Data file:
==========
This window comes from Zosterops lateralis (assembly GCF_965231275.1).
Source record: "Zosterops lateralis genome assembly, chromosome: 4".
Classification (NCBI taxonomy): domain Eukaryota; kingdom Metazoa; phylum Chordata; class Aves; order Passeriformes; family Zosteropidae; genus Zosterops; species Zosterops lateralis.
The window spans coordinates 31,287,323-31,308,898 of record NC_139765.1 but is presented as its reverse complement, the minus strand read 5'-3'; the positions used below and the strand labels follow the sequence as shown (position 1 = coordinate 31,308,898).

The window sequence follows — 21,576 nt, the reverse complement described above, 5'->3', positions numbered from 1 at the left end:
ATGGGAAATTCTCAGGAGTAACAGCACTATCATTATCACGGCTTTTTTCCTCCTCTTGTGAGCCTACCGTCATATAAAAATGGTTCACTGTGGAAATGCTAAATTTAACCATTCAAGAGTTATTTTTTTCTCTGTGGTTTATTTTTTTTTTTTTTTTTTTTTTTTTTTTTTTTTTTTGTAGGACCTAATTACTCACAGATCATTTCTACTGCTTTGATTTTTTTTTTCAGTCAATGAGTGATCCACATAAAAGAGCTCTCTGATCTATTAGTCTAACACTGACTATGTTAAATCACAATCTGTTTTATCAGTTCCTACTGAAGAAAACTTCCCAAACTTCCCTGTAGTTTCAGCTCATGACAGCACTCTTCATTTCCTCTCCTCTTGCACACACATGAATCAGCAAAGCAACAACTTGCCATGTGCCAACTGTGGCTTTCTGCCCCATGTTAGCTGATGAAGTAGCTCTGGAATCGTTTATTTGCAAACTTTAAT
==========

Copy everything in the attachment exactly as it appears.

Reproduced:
This window comes from Zosterops lateralis (assembly GCF_965231275.1).
Source record: "Zosterops lateralis genome assembly, chromosome: 4".
Classification (NCBI taxonomy): domain Eukaryota; kingdom Metazoa; phylum Chordata; class Aves; order Passeriformes; family Zosteropidae; genus Zosterops; species Zosterops lateralis.
The window spans coordinates 31,287,323-31,308,898 of record NC_139765.1 but is presented as its reverse complement, the minus strand read 5'-3'; the positions used below and the strand labels follow the sequence as shown (position 1 = coordinate 31,308,898).

The window sequence follows — 21,576 nt, the reverse complement described above, 5'->3', positions numbered from 1 at the left end:
ATGGGAAATTCTCAGGAGTAACAGCACTATCATTATCACGGCTTTTTTCCTCCTCTTGTGAGCCTACCGTCATATAAAAATGGTTCACTGTGGAAATGCTAAATTTAACCATTCAAGAGTTATTTTTTTCTCTGTGGTTTATTTTTTTTTTTTTTTTTTTTTTTTTTTTTTTTTTTTGTAGGACCTAATTACTCACAGATCATTTCTACTGCTTTGATTTTTTTTTTCAGTCAATGAGTGATCCACATAAAAGAGCTCTCTGATCTATTAGTCTAACACTGACTATGTTAAATCACAATCTGTTTTATCAGTTCCTACTGAAGAAAACTTCCCAAACTTCCCTGTAGTTTCAGCTCATGACAGCACTCTTCATTTCCTCTCCTCTTGCACACACATGAATCAGCAAAGCAACAACTTGCCATGTGCCAACTGTGGCTTTCTGCCCCATGTTAGCTGATGAAGTAGCTCTGGAATCGTTTATTTGCAAACTTTAAT